[swift-evolution] Closure identity (was Re: Compiler directive for current closure reference)

Brent Royal-Gordon brent at architechies.com
Tue Feb 23 17:09:35 CST 2016

> Even without these optimization considerations, relying on the identity of specific block objects is fraught with problems, and in practice there's usually a better discriminator available to you somewhere to key on.

I'm sorry, but I'm really having trouble understanding this point of view. Consider this:

	behavior var observable<Value where Self: class>: Value {
		typealias Observer = (observed: Self, oldValue: Value, newValue: Value) -> Void

		private var value: Value = initialValue
		// This would be better as a Set by making functions Hashable, but I understand
		// that compound types currently can't be conformed to protocols.
		private var observers: [ObjectIdentifier: Observer]
		func addObserver(observer: Observer) {
			observers[ObjectIdentifier(observer)] = observer
		func removeObserver(observer: Observer) {
			observers[ObjectIdentifier(observer)] = nil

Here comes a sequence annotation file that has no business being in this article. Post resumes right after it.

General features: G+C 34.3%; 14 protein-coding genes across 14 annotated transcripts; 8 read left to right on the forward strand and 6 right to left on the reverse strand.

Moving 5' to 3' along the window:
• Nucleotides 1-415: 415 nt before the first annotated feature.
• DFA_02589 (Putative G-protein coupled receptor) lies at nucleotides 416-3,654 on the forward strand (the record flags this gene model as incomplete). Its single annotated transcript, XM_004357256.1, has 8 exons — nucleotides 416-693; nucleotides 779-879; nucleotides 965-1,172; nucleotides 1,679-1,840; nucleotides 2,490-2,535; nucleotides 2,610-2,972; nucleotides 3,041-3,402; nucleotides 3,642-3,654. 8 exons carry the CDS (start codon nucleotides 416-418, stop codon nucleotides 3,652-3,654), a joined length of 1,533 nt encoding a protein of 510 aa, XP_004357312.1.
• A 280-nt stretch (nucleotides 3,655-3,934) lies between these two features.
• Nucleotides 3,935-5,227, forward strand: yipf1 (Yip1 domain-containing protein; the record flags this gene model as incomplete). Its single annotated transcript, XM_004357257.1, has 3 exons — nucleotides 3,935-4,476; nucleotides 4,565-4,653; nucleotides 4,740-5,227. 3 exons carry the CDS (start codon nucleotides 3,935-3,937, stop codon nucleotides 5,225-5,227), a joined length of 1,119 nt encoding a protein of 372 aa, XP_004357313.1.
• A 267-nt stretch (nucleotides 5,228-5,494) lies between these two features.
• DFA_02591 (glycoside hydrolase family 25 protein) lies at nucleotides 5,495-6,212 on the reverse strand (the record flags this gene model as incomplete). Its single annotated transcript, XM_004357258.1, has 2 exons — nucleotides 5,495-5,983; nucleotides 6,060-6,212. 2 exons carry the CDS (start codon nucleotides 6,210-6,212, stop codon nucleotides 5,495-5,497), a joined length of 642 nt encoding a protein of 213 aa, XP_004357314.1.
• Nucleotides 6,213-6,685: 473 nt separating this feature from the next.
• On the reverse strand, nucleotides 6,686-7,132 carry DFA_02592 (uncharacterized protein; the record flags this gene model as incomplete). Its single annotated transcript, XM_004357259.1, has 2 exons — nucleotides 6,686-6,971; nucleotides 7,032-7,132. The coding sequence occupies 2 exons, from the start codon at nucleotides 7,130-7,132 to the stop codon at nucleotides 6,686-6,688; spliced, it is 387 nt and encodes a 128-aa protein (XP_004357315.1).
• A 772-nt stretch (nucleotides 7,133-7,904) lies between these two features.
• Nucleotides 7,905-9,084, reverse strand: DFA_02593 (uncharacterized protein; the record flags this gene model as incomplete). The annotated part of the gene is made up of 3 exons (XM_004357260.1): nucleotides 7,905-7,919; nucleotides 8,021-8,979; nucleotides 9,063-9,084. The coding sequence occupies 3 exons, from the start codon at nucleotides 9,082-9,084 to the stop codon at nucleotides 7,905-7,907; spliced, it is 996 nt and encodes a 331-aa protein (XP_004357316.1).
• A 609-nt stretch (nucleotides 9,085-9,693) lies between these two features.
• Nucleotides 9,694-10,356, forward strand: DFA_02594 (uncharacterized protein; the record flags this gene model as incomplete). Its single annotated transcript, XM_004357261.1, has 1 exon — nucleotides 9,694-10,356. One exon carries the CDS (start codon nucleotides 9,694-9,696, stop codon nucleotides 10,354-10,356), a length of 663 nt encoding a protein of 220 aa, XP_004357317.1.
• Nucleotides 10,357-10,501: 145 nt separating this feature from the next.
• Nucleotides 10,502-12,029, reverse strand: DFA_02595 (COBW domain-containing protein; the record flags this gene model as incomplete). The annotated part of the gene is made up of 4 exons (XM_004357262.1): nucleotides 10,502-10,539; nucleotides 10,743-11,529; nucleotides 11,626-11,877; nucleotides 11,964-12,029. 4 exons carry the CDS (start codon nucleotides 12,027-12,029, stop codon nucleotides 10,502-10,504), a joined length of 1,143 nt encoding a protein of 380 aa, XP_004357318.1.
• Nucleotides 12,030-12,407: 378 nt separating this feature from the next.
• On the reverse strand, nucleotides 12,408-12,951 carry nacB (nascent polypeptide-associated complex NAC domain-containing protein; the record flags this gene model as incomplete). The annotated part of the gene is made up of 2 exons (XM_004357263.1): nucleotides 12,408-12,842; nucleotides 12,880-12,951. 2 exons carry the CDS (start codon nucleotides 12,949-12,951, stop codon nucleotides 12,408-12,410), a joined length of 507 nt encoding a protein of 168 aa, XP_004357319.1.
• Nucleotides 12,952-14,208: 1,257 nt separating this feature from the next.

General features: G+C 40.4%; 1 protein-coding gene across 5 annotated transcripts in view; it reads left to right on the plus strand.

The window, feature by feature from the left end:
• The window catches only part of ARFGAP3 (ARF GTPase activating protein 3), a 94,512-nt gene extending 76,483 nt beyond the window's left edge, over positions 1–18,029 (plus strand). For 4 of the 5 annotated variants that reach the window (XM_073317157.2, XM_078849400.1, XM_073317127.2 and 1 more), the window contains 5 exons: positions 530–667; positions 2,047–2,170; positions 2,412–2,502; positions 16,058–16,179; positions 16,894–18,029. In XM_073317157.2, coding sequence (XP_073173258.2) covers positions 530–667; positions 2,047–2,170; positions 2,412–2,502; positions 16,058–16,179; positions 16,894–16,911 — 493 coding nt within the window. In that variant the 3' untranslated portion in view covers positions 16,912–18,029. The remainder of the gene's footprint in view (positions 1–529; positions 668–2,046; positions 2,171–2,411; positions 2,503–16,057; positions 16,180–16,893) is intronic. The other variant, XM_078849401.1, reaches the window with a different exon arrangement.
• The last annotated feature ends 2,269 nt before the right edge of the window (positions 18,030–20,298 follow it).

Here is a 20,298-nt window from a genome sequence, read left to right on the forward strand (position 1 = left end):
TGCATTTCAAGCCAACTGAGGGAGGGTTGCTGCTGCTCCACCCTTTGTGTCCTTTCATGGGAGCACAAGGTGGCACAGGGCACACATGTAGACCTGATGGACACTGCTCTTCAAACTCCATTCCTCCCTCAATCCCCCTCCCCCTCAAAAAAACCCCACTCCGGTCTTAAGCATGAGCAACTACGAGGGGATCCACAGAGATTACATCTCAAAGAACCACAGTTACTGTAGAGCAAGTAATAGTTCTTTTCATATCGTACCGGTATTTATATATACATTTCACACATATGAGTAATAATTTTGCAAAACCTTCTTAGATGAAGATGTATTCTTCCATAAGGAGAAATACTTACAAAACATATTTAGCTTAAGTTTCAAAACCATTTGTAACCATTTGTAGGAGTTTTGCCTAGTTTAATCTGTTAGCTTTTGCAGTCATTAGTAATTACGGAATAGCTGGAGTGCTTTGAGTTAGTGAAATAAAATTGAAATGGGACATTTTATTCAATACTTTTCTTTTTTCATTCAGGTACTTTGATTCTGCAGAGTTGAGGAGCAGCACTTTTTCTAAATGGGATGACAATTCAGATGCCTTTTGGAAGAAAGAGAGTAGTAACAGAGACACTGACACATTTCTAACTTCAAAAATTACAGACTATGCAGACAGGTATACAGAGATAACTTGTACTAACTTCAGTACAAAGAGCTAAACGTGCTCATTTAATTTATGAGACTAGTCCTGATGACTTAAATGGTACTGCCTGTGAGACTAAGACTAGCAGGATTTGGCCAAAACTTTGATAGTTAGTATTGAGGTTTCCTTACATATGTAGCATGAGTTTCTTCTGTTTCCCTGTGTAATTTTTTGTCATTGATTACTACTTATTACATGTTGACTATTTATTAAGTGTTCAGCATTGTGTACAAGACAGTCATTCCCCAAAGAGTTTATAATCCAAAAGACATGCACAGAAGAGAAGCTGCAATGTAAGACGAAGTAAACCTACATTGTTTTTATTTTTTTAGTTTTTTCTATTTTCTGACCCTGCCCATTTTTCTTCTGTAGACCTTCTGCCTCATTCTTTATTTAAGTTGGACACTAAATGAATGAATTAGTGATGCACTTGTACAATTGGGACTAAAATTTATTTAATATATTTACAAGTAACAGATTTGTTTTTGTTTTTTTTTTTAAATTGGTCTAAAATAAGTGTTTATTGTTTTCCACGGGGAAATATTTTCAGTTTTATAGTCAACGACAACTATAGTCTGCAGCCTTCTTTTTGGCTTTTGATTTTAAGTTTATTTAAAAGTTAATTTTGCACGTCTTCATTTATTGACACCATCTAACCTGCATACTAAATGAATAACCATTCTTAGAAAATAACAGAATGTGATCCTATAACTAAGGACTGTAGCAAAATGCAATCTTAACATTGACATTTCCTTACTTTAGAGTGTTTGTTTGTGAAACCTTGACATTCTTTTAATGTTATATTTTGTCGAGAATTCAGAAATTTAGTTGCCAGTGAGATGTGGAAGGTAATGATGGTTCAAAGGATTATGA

get { return value }
		set {
			let oldValue = value
			value = newValue
			for observer in observers.values {
				observer(observed: self, oldValue: oldValue, newValue: newValue)

What is the better discriminator here? Sure, you could make Observer into a class that contains a closure, but how does that make anything better? It's an extra object to track and manage; it's an impediment to using trailing closure syntax with `addObserver`; it's more state you could accidentally share; it's additional memory and additional reference counting.

If there are implementation reasons not to support it, fine. But let's not pretend we're doing people a service by preventing this, like when we prevent enum extensions from adding cases to make code correctness more decidable, or that we're reflecting some fundamental semantic truth, like when we don't give value types identities because they get implicitly copied around and independently mutated.

There are perfectly sensible ways to define closure identity—a particular (source-level) function with a particular context, or a closure captured at a particular point in the program's execution—but we don't support the operation because we'd have to either spend extra memory on something rarely used, or give up very useful optimizations. There's no shame in that, and no need to try to turn it into a positive instead of something negative but necessary.

Brent Royal-Gordon

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